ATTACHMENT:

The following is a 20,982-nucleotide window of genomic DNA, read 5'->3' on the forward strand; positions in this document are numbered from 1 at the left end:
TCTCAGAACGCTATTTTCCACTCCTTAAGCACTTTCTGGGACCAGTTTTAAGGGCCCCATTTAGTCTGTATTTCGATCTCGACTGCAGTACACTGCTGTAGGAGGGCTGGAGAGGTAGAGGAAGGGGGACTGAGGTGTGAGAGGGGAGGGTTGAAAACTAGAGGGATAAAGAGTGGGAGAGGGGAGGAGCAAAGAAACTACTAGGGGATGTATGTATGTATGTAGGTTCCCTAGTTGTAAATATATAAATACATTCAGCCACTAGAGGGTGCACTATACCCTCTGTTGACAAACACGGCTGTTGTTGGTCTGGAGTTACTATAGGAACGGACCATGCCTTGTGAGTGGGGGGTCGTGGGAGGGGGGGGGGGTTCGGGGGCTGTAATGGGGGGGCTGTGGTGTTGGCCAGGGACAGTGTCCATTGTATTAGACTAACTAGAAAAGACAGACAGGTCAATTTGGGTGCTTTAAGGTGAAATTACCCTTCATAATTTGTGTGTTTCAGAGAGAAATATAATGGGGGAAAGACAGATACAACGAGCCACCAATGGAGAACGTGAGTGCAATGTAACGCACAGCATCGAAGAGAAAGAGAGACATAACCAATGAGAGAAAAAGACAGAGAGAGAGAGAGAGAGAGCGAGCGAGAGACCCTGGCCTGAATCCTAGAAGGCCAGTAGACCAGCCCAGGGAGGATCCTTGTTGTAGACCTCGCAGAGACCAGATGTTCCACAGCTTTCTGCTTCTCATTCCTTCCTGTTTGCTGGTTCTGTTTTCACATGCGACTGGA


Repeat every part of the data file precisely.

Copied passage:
The following is a 20,982-nucleotide window of genomic DNA, read 5'->3' on the forward strand; positions in this document are numbered from 1 at the left end:
TCTCAGAACGCTATTTTCCACTCCTTAAGCACTTTCTGGGACCAGTTTTAAGGGCCCCATTTAGTCTGTATTTCGATCTCGACTGCAGTACACTGCTGTAGGAGGGCTGGAGAGGTAGAGGAAGGGGGACTGAGGTGTGAGAGGGGAGGGTTGAAAACTAGAGGGATAAAGAGTGGGAGAGGGGAGGAGCAAAGAAACTACTAGGGGATGTATGTATGTATGTAGGTTCCCTAGTTGTAAATATATAAATACATTCAGCCACTAGAGGGTGCACTATACCCTCTGTTGACAAACACGGCTGTTGTTGGTCTGGAGTTACTATAGGAACGGACCATGCCTTGTGAGTGGGGGGTCGTGGGAGGGGGGGGGGGTTCGGGGGCTGTAATGGGGGGGCTGTGGTGTTGGCCAGGGACAGTGTCCATTGTATTAGACTAACTAGAAAAGACAGACAGGTCAATTTGGGTGCTTTAAGGTGAAATTACCCTTCATAATTTGTGTGTTTCAGAGAGAAATATAATGGGGGAAAGACAGATACAACGAGCCACCAATGGAGAACGTGAGTGCAATGTAACGCACAGCATCGAAGAGAAAGAGAGACATAACCAATGAGAGAAAAAGACAGAGAGAGAGAGAGAGAGAGCGAGCGAGAGACCCTGGCCTGAATCCTAGAAGGCCAGTAGACCAGCCCAGGGAGGATCCTTGTTGTAGACCTCGCAGAGACCAGATGTTCCACAGCTTTCTGCTTCTCATTCCTTCCTGTTTGCTGGTTCTGTTTTCACATGCGACTGGA